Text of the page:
What I thought about on election day was this: what can I do? What must I do? In response to a post-truth era, how can we not ask ourselves: where do we go from here, where can we go, where must we go?
I turned, on election night, to poetry, to Keats’s great poem “Ode on a Grecian Urn.” I thought about the power of the imagination to render the chaos of our world intelligible, of its power to resist and stand up and change things. I thought of the yearning Keats expresses for something more than what we already have, more than we logically know we can ever have: “Heard melodies are sweet, but those unheard / Are sweeter; therefore, ye soft pipes, play on.” I knew, that night, that Keats probably won’t ever change the world in the way we usually think of “effecting change”—creating concrete, large-scale political change. But he changed my world when I needed it, and there’s a lot of power in that.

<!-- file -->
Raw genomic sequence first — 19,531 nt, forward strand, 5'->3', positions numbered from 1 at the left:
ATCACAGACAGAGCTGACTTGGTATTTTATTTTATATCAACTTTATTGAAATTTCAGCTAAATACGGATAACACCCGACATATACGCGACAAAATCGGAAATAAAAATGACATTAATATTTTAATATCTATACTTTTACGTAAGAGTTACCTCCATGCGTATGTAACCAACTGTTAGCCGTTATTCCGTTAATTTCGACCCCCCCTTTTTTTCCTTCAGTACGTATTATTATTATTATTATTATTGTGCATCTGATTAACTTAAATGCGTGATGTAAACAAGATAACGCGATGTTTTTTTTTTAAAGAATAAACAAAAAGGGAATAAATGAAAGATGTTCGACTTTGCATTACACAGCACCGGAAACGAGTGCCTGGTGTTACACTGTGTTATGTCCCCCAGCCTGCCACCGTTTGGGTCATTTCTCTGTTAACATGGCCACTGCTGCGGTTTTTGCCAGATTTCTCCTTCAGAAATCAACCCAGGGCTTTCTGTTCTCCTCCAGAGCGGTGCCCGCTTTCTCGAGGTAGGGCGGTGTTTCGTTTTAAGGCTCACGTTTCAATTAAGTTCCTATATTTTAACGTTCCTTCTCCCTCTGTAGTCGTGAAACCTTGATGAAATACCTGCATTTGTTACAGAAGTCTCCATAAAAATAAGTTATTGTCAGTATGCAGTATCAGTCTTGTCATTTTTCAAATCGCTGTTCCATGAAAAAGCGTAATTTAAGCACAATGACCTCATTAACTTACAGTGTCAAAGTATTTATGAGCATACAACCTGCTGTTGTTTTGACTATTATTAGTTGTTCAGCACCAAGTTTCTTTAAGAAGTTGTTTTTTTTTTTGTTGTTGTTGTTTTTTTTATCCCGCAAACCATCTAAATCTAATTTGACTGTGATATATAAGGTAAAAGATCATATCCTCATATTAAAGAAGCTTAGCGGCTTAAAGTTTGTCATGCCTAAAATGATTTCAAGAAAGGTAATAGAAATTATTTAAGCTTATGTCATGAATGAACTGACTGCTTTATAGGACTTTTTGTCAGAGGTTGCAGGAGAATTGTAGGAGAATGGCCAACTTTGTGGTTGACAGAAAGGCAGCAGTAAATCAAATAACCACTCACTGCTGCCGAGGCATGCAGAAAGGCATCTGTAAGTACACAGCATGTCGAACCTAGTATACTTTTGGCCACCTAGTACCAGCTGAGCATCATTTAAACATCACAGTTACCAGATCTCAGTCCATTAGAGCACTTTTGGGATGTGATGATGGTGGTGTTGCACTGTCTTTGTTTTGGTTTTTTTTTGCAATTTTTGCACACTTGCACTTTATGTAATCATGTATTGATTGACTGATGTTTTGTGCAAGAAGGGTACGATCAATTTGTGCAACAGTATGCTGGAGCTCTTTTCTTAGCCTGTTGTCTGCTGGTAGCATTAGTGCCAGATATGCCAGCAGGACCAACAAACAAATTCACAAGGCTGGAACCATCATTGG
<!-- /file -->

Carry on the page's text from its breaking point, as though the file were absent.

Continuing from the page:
More recently, I continue to find solace in art. SMUST’s fabled production 10 Bitches and a Stage, which took a more serious and somber tone this year (while still remaining uproariously funny and consistently well-acted) reminded me of the power of coming together in a tightly-packed room full of strangers to laugh, to be moved, to experience the ultimate vulnerability of performance and thus become more vulnerable ourselves. The recent Meadows symphony performance reminded me of the power of experiencing music—ranging from the joyous to the sobering—surrounded by other listeners who are all moved together, in the same directions.